Holland’s bulletin calls attention to the coming Synod which meets June 3 at Hudsonville in this way: “Synod needs our prayers. It will have much work to do. Much wisdom is required. There must be a looking to the Lord, for guidance and holy dependence. May God supply.” That is Rev. McCollam’s way of reminding the congregation that when Synod meets it is the Church meeting, and that it is for the general welfare of the entire membership.
Results 1 to 10 of 12
The pamphlet to which we refer is a 12 page booklet published some years ago by the Revs. M. Gritters and A. Cammenga when they were members of our Protestant Reformed churches in good standing. The pamphlet was entitled: The Answer, and contained some twenty-one questions and answers the gist of which was to show up the fallacy of the doctrine of Common Grace and positively set forth the position of the Protestant Reformed Churches as they conceived of it then.
“In all churches there shall be a consistory composed of the ministers of the Word and the elders, who at least in larger congregations, shall, as a rule, meet once a week. The minister of the Word (or the ministers, if there be more than. one), in turn shall preside and regulate the proceedings. Whenever the number of elders is small, the deacons may be added to the consistory by local regulations; this shall invariably be the rule where the number is less than three.”—Art. 37.
The question faced in this tenth article is: in what way, how, do the saints have and enjoy this rich and precious assurance of their perseverance, without which they would be in the midst of the world of all men the most miserable?
Confirmation, or a service attending the introduction of those baptized in infancy into full communion in the Church, was instituted early and continued for a long time among Protestants as well as among the Romanists. In fact, the word “Confirmation” had lately also come into existence among our churches recently. Those who had been baptized in their infancy had their standing then in the Church on the ground of the profession of faith and the engagements which had been made in their name, by their parents or sponsors.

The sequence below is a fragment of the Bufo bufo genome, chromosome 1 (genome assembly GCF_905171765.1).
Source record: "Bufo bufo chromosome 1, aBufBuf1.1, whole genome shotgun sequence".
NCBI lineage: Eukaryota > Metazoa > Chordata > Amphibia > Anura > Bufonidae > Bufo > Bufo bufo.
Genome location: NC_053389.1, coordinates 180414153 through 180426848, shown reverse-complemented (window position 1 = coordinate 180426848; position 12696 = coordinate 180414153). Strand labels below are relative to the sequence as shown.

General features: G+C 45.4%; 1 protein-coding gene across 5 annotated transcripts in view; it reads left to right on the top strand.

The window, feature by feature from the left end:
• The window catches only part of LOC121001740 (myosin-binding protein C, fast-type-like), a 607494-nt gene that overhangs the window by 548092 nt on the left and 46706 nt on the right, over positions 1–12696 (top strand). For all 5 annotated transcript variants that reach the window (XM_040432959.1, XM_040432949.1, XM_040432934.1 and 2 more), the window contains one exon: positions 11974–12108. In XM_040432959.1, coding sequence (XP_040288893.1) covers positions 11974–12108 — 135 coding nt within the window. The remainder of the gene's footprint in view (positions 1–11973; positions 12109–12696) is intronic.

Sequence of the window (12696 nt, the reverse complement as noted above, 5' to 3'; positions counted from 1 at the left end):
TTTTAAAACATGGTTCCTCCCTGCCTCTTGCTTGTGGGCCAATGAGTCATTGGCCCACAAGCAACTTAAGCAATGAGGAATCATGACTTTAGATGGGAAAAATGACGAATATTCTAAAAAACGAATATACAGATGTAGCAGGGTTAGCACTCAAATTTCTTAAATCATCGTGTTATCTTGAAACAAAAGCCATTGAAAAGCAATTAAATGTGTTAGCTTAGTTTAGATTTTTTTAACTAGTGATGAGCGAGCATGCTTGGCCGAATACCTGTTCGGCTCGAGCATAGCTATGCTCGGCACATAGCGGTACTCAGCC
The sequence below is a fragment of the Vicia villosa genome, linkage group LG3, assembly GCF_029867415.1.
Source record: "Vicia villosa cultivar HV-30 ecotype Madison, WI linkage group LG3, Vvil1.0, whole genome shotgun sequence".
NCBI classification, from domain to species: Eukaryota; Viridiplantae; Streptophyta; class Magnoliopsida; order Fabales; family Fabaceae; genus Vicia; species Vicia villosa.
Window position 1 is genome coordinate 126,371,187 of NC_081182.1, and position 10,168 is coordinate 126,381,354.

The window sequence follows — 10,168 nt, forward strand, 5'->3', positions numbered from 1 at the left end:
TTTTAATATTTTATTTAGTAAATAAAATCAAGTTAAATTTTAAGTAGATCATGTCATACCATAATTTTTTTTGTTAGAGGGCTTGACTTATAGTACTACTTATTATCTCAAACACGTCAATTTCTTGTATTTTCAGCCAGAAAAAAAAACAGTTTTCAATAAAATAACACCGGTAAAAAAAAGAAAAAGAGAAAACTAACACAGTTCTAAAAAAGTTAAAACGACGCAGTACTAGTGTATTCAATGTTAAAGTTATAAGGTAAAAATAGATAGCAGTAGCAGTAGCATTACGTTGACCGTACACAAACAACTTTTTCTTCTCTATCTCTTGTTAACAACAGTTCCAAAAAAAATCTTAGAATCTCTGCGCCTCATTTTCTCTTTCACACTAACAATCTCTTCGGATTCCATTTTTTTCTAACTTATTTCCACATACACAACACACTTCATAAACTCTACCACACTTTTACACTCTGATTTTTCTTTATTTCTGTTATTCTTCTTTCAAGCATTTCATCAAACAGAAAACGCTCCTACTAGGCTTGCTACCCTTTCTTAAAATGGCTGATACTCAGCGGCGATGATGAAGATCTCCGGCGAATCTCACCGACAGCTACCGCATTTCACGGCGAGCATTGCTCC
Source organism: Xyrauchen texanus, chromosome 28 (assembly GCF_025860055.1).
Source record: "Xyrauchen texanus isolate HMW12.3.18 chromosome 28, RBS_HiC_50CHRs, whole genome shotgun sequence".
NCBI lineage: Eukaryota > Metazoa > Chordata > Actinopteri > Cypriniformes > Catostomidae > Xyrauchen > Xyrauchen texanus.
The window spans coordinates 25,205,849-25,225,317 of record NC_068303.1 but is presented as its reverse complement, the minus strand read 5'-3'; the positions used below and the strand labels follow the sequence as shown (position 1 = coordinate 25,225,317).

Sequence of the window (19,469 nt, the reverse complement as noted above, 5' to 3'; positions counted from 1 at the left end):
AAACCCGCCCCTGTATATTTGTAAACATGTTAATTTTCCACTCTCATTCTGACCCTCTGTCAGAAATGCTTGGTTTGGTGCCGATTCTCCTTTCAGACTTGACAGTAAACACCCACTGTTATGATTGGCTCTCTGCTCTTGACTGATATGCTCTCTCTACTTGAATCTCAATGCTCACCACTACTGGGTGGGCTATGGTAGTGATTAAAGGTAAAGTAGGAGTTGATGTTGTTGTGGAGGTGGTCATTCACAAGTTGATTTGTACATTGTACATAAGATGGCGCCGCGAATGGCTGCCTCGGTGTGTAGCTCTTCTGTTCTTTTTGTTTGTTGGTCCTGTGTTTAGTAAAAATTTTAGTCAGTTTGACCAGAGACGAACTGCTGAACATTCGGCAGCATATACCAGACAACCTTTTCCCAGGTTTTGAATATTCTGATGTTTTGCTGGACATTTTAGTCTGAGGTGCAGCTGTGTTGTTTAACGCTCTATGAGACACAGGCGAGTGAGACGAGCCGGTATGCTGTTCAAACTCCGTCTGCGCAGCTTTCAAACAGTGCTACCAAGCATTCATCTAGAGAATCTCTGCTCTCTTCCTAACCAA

We fall either into the category of those that wait with hope for the promises of God or tie are those weighted down with the things of this life and of this earth. We cannot serve God and mammon. We serve God or we serve mammon. We wait upon the Lord or we put our trust in the things of the flesh. We seek the things above where Christ is or our affections are on the things below and the weight of them keeps us earth-bound.
The Lord willing we shall write a short series of essays on the chapters 14 and 15 of Paul’s great epistle to the Romans. That we write on these Chapters rather than on such chapters as the fifth and sixth is due to the fact that we had occasion to preach on these chapters in our Missionary labors, with application of the principles here enunciated by Paul regarding the eating or not eating of meat and the keeping of the Sabbath day or in fact, any other day.
“And Jacob awaked out of his sleep, and he said, Surely the Lord is in this place; and I knew it not. And he was afraid, and said, How dreadful is this place! this is none other but the house of God, and this is the gate of heaven. And Jacob rose up early in the morning, and took the stone that he had pot for his pillows, and set it up for a pillar, and poured oil upon the top of it. And he called the name of that place Bethel:”
If we ask: what is the purpose of these two witnesses, and what must they do? the answer is ready, as we have already expressed in the preceding. They must bear testimony of the truth and of the name of Christ Jesus. The church with its ministry is placed as a testimony in the world. That is her sole calling. That this is so is plain from the fact that they are called witnesses. A silent witness is impossible. And therefore, they must speak. That is evident also from the fact that they are called prophets and that they must...